The Problem with Hotel WiFi
Having recently been travelling, I've had some time to sample the delights of hotel WiFi. It can be a bit of an inconvenience when you’re travelling and you can’t access your email – when you need to work and have some urgent emails or remote work to do it can be a real problem.
My experience has been that it's pretty patchy and drops out a lot. And often you’re paying a pretty high premium to use the hotel WiFi, adding to the irritation. If you're paying a premium for the service, surely they should invest in the best equipment and configuration.
Reasons Hotel WiFi is Poor
I think from what I've observed there’s a number of reasons:
- Expense: This has to be high up the list on the reason for not deploying more APs
- Difficulty with cabling: Also high up the list – there’s cabling to the TV point typically, but not in the hallways and other places
- Enough APs: One of the main reasons for the patchy coverage and devices dropping out – there’s just not enough APs!
- Poor design: Using proper RF predictive surveys and onsite surveys ensures that the coverage is even and predictable
How to Fixup Hotel WiFi
To overcome the coverage issues, one hotel I stayed at had installed a Linksys AP in each room. Its one strategy to ensure coverage, but has the drawbacks of:
- Not being lightweight – each AP is autonomous, so you can end up with overlapping signals from APs and te network not operating as a whole
- Using more APs than you would for a properly designed lightweight network (unless the hotel is particularly heavy construction you don’t need an AP in each room)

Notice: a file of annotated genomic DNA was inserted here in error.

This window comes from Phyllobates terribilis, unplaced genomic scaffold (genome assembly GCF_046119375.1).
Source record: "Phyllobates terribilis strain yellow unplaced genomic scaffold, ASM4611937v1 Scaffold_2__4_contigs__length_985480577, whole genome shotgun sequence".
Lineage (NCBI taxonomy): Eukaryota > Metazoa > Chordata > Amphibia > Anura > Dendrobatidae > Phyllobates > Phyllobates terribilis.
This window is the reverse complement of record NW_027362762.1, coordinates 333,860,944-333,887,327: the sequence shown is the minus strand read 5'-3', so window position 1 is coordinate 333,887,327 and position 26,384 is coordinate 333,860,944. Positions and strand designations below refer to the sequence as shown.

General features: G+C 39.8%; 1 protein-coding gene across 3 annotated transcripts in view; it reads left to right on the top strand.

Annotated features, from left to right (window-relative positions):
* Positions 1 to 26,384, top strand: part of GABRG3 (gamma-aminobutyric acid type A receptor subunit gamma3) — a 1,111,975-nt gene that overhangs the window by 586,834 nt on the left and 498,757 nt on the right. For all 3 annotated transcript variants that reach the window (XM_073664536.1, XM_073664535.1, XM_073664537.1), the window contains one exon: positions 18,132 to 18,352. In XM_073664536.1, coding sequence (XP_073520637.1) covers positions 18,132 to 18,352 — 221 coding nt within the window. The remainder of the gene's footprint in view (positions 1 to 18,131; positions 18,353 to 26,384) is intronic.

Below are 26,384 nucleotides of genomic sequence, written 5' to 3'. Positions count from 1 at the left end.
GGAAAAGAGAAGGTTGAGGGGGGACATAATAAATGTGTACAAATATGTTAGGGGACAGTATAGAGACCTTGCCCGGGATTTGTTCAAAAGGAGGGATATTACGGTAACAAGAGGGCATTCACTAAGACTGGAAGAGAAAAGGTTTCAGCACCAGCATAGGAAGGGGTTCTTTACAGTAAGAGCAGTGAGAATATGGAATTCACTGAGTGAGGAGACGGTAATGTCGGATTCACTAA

There’s no easy way around providing good WiFi coverage – you just have to have enough APs. The exact number of course is down to the design – many hotels may well have bought from the cheapest vendor, using the minimum number of APs – it’s a short sighted approach though, as the coverage is poor and the customers are frustrated by the experience.
However – if done properly, you can use the same network for multiple services – if the hotel has paid for the deployment of all those APs, get some added value from them. Staff can use WiFi phones for both communication and paging. How about some location tracking to know where the cleaning or security staff are located, or to be able to track an asset.
Some hotels are offering a 'premium' service, whereby not only can you access the internet, you can have some sort of guaranteed service for some quality Netflix viewing.
There’s a lot that can be value added, once the network is working correctly – however the base lesson is to use enough APs. Hotels have seen that customers vote with their feet, choosing a hotel with WiFi above those without - the next upgrade hotels can offer is consistent WiFi that works properly, with a good level of service for streaming.